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5 things to know about NASH liver disease

Englewood medical office one of few places to get non-invasive screening


Fatty liver is a condition that’s misunderstood too often, one doctor in Englewood says — and that’s a deadly misunderstanding to make.

Marcelo Kugelmas, a doctor with an office at Englewood’s Swedish Medical Center, helps detect problems before it’s too late. His office, a South Denver Gastroenterology location, is one of the only places where patients can get a fibroscan — a non-invasive procedure that can help detect NASH, a kind of liver disease that’s estimated to affect 3 percent to 5 percent of the United States population.

Here are a few things to know about the disease.

What is the disease?

NASH is a term for non-alcoholic steatohepatitis, a severe form of fatty liver disease, which stems from a buildup of fat in the liver that causes inflammation. (“Steato” means fat, and hepatitis is liver inflammation, Kugelmas said.) It usually doesn’t cause symptoms until a person has experienced advanced liver damage — the disease can progress for years without a person knowing they have it.

Left unchecked, it can lead to liver scarring, liver failure, cancer or death. And a similar condition to NASH is also rampant in the country.

“There’s a condition called non-alcoholic fatty liver disease,” Kugelmas said. “It results from accumulation of fat in the liver in people who don’t drink enough alcohol to cause that problem (just) from the alcohol drinking.”

Known as NAFLD, it’s the more general form of the disease — NASH is its more aggressive form, and about one in four NAFLD sufferers may have it, Kugelmas said.

Is this new?

No, but it has become more common over the years. It wasn’t recognized 50 years ago, Kugelmas said.

“Most people think you only get liver disease from drinking too much or from having (viruses) that cause hepatitis, but there are many other reasons for chronic liver disease,” Kugelmas said. “NAFLD and NASH will become, over the next decade or two, the most common cause for liver disease for liver cirrhosis (or scarring), for liver cancer, for patients undergoing liver transplantation and from people dying from liver disease.”

What are the risk factors?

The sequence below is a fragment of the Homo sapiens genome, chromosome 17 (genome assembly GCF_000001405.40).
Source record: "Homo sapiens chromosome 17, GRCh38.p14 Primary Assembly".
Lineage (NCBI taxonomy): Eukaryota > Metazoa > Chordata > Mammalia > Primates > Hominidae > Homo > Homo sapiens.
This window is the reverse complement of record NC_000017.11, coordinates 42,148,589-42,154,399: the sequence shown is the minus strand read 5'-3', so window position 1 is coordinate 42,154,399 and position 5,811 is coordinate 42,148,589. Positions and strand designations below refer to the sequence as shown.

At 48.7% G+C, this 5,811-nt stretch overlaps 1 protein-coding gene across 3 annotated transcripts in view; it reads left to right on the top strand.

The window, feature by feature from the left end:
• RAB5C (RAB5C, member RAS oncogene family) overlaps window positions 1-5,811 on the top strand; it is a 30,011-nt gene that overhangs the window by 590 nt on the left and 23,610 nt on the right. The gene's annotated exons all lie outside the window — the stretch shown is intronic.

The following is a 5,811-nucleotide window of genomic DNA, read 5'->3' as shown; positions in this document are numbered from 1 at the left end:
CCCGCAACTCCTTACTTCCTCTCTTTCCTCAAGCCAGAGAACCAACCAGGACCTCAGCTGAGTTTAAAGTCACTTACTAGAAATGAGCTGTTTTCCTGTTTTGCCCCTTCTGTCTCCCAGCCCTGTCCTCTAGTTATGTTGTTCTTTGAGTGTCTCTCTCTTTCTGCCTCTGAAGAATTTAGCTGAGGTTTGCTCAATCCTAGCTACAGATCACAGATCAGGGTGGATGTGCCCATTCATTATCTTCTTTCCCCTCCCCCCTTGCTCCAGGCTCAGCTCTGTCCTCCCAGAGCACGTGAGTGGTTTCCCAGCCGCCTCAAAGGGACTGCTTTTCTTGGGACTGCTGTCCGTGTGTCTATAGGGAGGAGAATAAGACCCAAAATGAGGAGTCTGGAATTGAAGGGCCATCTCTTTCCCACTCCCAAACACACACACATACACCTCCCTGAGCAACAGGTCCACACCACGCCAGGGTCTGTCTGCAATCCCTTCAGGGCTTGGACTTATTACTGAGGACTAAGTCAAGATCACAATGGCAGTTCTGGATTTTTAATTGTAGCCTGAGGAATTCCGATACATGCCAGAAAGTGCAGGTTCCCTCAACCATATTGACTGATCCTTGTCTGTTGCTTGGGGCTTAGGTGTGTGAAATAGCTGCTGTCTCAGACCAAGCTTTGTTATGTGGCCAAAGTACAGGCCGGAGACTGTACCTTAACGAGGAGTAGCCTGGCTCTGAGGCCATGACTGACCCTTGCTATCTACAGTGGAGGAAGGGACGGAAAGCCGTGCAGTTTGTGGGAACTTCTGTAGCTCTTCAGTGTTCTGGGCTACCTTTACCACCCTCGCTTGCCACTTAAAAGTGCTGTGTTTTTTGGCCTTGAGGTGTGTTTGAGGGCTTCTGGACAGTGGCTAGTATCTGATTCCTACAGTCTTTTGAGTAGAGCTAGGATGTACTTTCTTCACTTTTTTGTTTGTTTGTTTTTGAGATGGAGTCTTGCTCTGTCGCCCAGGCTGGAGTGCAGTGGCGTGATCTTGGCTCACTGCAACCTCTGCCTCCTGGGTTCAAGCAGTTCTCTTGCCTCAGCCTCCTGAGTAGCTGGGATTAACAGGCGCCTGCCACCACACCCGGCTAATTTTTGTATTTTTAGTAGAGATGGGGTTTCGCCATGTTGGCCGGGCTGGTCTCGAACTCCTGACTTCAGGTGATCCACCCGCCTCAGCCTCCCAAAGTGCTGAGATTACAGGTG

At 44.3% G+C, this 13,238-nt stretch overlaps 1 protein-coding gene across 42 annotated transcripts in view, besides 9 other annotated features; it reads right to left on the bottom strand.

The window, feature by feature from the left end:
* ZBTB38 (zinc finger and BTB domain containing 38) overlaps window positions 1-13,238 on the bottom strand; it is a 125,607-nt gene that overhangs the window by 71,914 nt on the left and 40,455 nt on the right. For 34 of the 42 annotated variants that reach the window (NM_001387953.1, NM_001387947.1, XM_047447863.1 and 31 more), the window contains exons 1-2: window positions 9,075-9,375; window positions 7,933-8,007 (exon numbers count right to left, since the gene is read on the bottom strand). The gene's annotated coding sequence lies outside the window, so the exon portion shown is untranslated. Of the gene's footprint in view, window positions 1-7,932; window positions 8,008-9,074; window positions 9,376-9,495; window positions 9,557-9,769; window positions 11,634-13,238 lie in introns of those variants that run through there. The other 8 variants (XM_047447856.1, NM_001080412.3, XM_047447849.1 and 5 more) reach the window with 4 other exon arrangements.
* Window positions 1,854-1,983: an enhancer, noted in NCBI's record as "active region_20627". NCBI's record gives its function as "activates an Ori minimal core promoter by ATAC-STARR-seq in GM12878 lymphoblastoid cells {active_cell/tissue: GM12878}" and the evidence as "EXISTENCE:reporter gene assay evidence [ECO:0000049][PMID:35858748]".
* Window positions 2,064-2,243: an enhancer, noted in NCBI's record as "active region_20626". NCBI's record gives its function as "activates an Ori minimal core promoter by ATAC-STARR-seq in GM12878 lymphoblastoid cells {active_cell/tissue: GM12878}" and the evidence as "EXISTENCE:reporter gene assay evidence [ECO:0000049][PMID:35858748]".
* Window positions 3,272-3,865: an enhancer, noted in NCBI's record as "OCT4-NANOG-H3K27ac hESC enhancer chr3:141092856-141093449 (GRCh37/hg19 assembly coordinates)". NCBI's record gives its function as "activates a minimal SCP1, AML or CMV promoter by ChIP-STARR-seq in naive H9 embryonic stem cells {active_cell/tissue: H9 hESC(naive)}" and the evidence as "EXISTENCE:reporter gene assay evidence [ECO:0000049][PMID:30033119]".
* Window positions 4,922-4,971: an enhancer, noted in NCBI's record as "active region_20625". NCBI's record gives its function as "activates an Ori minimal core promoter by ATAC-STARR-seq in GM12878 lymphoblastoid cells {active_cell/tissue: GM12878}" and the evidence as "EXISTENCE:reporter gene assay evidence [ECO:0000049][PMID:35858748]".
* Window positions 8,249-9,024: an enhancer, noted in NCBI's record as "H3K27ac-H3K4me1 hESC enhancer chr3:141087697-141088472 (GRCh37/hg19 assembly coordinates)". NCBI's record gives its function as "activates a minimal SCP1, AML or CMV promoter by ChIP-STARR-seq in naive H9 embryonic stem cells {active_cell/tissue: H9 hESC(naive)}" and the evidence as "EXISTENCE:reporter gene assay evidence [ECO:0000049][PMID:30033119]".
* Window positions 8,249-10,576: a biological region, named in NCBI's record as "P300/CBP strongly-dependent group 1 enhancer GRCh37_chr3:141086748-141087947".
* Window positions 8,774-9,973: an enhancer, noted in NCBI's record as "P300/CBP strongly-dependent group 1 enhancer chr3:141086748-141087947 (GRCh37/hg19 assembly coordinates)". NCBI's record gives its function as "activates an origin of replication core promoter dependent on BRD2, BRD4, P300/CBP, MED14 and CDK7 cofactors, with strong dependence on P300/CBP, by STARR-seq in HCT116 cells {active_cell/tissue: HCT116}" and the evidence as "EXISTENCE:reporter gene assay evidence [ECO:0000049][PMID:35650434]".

Major risk factors for NASH are Type 2 diabetes, prediabetes, obesity, high cholesterol and high blood pressure. NASH affects Hispanics and men more than other ethnic and gender groups.

Fatty liver disease and NASH can also affect kids, and people who develop it early are likely to end up with more aggressive diseases at a younger age, Kugelmas said. Treatment plans can include lifestyle modifications or the possibility of participating in clinical trials, which help researchers determine if certain treatments are effective.

“You can cure fatty liver — you can get rid of all fat and inflammation, and the scarring depends on each particular individual,” Kugelmas said. Younger livers respond better than old ones, and there is a “point of no return” beyond which doctors can’t make it better, he added.

To do that, they need to check you out.

How does the machine work?

The imaging test, called a fibroscan, is a painless test that’s done with very little preparation — you just need to show up after fasting for three hours.

“There’s no risk,” Kugelmas said.

It assesses the degree of fatty infiltration in the liver and the degree of scarring a person might have. It’s seen by many as equal to a biopsy, which, on the other hand, is invasive, carries some risk and is much more expensive, Kugelmas said.

The fibroscan machine his office uses regularly is one it’s only had for a few months, Kugelmas said. The machines are usually only found at academic institutions, and very few private practices — and only those in urban areas — offer it, Kugelmas said.

Aside from the VA Eastern Colorado Health Care System in Denver, Kugelmas’ office at 499 E. Hampden Ave. is the only place in the Denver metro area that offers the scan technology, based on website information from Echosens, the company that provides the machines. A location in Colorado Springs is the only other place in Colorado at which to get the scan.

How can I prevent liver disease?

Cut out excess calories and processed carbohydrates, Kugelmas said — extra calories get stored as fat. Exercise is key, too, and one hour per day six days a week is recommended, but it varies person-to-person.

“If today is better than yesterday, and tomorrow is better than today, you’re in the right direction,” Kugelmas said.


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